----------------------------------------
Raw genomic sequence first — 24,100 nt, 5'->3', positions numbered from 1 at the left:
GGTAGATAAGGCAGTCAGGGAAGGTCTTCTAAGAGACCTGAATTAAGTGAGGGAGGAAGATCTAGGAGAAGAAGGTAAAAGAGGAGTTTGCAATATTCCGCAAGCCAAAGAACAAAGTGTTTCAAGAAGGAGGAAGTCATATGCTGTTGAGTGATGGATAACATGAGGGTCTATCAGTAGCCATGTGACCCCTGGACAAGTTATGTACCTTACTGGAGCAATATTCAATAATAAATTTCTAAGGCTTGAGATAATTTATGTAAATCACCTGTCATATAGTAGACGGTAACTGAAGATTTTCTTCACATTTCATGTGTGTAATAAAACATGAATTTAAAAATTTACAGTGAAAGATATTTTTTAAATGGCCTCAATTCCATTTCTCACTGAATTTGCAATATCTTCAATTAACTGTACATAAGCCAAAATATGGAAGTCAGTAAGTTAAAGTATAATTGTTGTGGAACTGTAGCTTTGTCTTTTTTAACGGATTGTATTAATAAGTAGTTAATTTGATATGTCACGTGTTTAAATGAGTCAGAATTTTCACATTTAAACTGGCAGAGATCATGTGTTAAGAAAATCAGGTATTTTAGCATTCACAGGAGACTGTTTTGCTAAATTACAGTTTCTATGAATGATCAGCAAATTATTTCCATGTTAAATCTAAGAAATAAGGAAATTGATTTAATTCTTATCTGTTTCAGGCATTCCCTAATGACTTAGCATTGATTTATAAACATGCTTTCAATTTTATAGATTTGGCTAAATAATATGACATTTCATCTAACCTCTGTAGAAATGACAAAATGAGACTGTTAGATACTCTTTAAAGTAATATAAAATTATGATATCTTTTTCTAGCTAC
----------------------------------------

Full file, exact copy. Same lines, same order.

Raw genomic sequence first — 24,100 nt, 5'->3', positions numbered from 1 at the left:
GGTAGATAAGGCAGTCAGGGAAGGTCTTCTAAGAGACCTGAATTAAGTGAGGGAGGAAGATCTAGGAGAAGAAGGTAAAAGAGGAGTTTGCAATATTCCGCAAGCCAAAGAACAAAGTGTTTCAAGAAGGAGGAAGTCATATGCTGTTGAGTGATGGATAACATGAGGGTCTATCAGTAGCCATGTGACCCCTGGACAAGTTATGTACCTTACTGGAGCAATATTCAATAATAAATTTCTAAGGCTTGAGATAATTTATGTAAATCACCTGTCATATAGTAGACGGTAACTGAAGATTTTCTTCACATTTCATGTGTGTAATAAAACATGAATTTAAAAATTTACAGTGAAAGATATTTTTTAAATGGCCTCAATTCCATTTCTCACTGAATTTGCAATATCTTCAATTAACTGTACATAAGCCAAAATATGGAAGTCAGTAAGTTAAAGTATAATTGTTGTGGAACTGTAGCTTTGTCTTTTTTAACGGATTGTATTAATAAGTAGTTAATTTGATATGTCACGTGTTTAAATGAGTCAGAATTTTCACATTTAAACTGGCAGAGATCATGTGTTAAGAAAATCAGGTATTTTAGCATTCACAGGAGACTGTTTTGCTAAATTACAGTTTCTATGAATGATCAGCAAATTATTTCCATGTTAAATCTAAGAAATAAGGAAATTGATTTAATTCTTATCTGTTTCAGGCATTCCCTAATGACTTAGCATTGATTTATAAACATGCTTTCAATTTTATAGATTTGGCTAAATAATATGACATTTCATCTAACCTCTGTAGAAATGACAAAATGAGACTGTTAGATACTCTTTAAAGTAATATAAAATTATGATATCTTTTTCTAGCTAC